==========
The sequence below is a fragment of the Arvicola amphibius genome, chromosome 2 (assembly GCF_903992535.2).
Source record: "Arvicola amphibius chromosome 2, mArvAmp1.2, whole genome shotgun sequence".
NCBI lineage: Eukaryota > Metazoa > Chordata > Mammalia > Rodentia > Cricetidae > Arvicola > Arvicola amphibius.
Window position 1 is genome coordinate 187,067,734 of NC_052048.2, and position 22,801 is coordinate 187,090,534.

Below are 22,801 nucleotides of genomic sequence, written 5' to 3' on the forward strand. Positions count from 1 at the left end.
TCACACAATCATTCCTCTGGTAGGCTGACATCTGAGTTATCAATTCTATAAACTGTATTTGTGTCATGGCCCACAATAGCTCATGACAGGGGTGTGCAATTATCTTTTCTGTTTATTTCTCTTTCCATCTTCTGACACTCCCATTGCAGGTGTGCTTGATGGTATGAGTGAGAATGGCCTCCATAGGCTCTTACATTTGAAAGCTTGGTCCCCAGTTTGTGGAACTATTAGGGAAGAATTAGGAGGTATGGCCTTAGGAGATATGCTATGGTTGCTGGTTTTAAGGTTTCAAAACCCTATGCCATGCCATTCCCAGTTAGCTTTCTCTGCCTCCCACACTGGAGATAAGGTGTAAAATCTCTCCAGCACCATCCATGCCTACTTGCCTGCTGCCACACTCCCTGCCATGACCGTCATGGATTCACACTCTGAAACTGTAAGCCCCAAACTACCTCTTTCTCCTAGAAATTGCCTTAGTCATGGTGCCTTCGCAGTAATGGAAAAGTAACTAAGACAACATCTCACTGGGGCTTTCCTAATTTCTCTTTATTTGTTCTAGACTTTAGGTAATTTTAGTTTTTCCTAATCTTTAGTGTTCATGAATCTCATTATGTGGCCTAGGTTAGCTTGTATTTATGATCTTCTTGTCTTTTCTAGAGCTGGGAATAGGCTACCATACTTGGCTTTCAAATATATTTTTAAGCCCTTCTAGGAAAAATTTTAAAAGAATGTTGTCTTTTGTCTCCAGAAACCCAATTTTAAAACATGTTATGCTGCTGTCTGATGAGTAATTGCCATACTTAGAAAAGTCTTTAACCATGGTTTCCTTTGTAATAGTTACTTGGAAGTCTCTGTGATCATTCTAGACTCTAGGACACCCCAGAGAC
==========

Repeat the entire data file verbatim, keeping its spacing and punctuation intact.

The sequence below is a fragment of the Arvicola amphibius genome, chromosome 2 (assembly GCF_903992535.2).
Source record: "Arvicola amphibius chromosome 2, mArvAmp1.2, whole genome shotgun sequence".
NCBI lineage: Eukaryota > Metazoa > Chordata > Mammalia > Rodentia > Cricetidae > Arvicola > Arvicola amphibius.
Window position 1 is genome coordinate 187,067,734 of NC_052048.2, and position 22,801 is coordinate 187,090,534.

Below are 22,801 nucleotides of genomic sequence, written 5' to 3' on the forward strand. Positions count from 1 at the left end.
TCACACAATCATTCCTCTGGTAGGCTGACATCTGAGTTATCAATTCTATAAACTGTATTTGTGTCATGGCCCACAATAGCTCATGACAGGGGTGTGCAATTATCTTTTCTGTTTATTTCTCTTTCCATCTTCTGACACTCCCATTGCAGGTGTGCTTGATGGTATGAGTGAGAATGGCCTCCATAGGCTCTTACATTTGAAAGCTTGGTCCCCAGTTTGTGGAACTATTAGGGAAGAATTAGGAGGTATGGCCTTAGGAGATATGCTATGGTTGCTGGTTTTAAGGTTTCAAAACCCTATGCCATGCCATTCCCAGTTAGCTTTCTCTGCCTCCCACACTGGAGATAAGGTGTAAAATCTCTCCAGCACCATCCATGCCTACTTGCCTGCTGCCACACTCCCTGCCATGACCGTCATGGATTCACACTCTGAAACTGTAAGCCCCAAACTACCTCTTTCTCCTAGAAATTGCCTTAGTCATGGTGCCTTCGCAGTAATGGAAAAGTAACTAAGACAACATCTCACTGGGGCTTTCCTAATTTCTCTTTATTTGTTCTAGACTTTAGGTAATTTTAGTTTTTCCTAATCTTTAGTGTTCATGAATCTCATTATGTGGCCTAGGTTAGCTTGTATTTATGATCTTCTTGTCTTTTCTAGAGCTGGGAATAGGCTACCATACTTGGCTTTCAAATATATTTTTAAGCCCTTCTAGGAAAAATTTTAAAAGAATGTTGTCTTTTGTCTCCAGAAACCCAATTTTAAAACATGTTATGCTGCTGTCTGATGAGTAATTGCCATACTTAGAAAAGTCTTTAACCATGGTTTCCTTTGTAATAGTTACTTGGAAGTCTCTGTGATCATTCTAGACTCTAGGACACCCCAGAGAC